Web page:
Care.data is a non-anonymous government programme , which will put all your personal NHS details on the market for companies to buy.
Care.Data is going to begin very soon and will affect every man, woman and child in England and their confidential medical records. Very shortly, every household in England will receive a leaflet through their letter box about this programme. The leaflet is entitled “Better information means better care”.
UPDATE (19.02.2014): NHS England has announced that Care.data – the plan to upload our medical records to a central database – is being postponed for 6 months.
So what is Care.Data?
Care.data is a non-anonymous programme the government plans to put into place. It will retrieve sensitive and identifiable information from ones GP records and upload them on to the Health and Social Care Information Centres’ (HSCIC) database. You will not be asked for your explicit permission or consent for these extractions to take place as they are already happening and will continue to be extracted. Also, the HSCIC charges organisations receiving the information, especially identifiable data. They, from March, will be selling your personal NHS health data.
It is due to start in March 2014.
The only way to have control over this situation is to opt-out as care.data is voluntary (therefore you are under no obligation and you have the right to object)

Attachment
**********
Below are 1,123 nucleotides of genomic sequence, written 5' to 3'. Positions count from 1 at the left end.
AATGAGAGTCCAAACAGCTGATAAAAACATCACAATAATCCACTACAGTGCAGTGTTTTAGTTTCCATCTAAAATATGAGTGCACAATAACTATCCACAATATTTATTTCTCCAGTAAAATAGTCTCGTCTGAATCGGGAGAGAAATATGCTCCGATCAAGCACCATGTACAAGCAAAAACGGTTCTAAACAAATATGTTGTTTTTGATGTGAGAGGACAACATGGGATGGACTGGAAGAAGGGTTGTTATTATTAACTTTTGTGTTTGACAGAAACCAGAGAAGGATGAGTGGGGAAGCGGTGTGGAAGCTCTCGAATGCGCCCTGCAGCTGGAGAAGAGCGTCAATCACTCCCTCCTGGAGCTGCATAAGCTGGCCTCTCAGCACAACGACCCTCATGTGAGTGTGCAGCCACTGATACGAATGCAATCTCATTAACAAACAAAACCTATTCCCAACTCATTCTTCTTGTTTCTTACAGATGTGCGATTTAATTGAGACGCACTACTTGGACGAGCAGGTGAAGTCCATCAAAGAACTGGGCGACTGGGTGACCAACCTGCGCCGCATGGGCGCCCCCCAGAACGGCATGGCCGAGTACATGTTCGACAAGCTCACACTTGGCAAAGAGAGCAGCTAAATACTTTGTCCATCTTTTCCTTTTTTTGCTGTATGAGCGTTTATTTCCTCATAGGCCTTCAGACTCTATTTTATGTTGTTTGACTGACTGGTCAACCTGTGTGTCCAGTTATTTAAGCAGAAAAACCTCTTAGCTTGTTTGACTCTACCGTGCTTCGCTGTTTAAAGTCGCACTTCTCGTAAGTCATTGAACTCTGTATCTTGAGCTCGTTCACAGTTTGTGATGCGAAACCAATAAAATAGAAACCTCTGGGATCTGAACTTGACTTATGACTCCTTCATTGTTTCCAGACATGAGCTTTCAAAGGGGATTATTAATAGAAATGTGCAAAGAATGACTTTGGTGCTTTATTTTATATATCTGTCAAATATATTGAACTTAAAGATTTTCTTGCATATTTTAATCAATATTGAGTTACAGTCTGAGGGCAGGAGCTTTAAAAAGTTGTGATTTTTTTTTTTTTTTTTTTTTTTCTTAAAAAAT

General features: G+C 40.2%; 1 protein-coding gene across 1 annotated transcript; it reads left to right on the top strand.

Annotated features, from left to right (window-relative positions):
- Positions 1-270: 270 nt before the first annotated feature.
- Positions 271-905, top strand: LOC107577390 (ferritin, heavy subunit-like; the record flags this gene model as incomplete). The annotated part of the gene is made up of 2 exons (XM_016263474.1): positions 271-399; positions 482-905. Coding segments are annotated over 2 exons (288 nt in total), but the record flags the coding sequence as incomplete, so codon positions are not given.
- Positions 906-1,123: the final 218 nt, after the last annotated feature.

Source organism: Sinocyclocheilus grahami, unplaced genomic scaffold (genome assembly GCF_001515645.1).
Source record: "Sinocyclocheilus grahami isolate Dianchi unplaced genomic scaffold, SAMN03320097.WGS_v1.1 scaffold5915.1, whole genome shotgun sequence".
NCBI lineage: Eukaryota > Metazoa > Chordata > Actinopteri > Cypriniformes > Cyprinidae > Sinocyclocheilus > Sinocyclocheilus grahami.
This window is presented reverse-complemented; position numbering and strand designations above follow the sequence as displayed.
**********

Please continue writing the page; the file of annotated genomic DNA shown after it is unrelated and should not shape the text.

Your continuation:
This happens very easily. You tell your GP and they will put a special code on your records to prevent extraction of data, and an additional code to prevent clearly identifiable data to be used.
Under the Health and Social Care Act 2012, GP practices have no choice but to allow the HSCIC to extract any information.
How does HSCIC think that care.data will be of benefit to the NHS?
The HSCIC believes that it will help find more effective ways of preventing, treating and managing illnesses. Also, it will help guide local decisions about changes that are needed to respond to the needs of local patients. In addition, they think it will improve the public’s understanding of the outcomes of care, giving them confidence in health and care services.
The data extracted – your Primary Care Database – will include:
1. Your NHS number
2. Your Date of Birth
3. Your Postcode
4. Your Gender
5. Your ethnicity
6. The date you registered with your GP surgery
7. Your medical diagnoses and any implications (including cancer and mental health)
8. Your referrals to specialists
9. Your prescriptions
10. Your family history
11. Your vaccinations and screening tests
12. Your blood tests results
13. Your BMI (body mass index)
14. Your smoking/alcohol habits.
So what will happen to the uploaded information?
This extracted data will be combines with, or linked to, data extracted from any information about you held by hospitals, such as A&E attendance, operation or out-patient appointments, and which has already been uploaded to the HSCIC.
From April 2014, the data that the Hospital Episodes Statistics (HES) will be greatly expanded, to include hospital tests and results, investigations performed, medications prescribed as well as nursing observations.
How often will they upload my data?
The GP data will continue to be uploaded, initially on a monthly basis, and added to the HES, effectively updating it. So any new diagnoses, medication prescriptions and results will be automatically uploaded and added to your care.data records at HSCIC.
The NHS isn’t the only company to access and buy data. Companies like:
a. Pharmaceutical companies
b. Health charities
c. Universities and other academic organisation
d. Hospital trusts
e. Medical royal colleges
f. Information intermediaries
h. Commercial companies
i. Insurance companies.
You can easily opt-out of this programme, hence if you feel uncomfortable about it, then don’t hesitate to object as it is a human right to do so.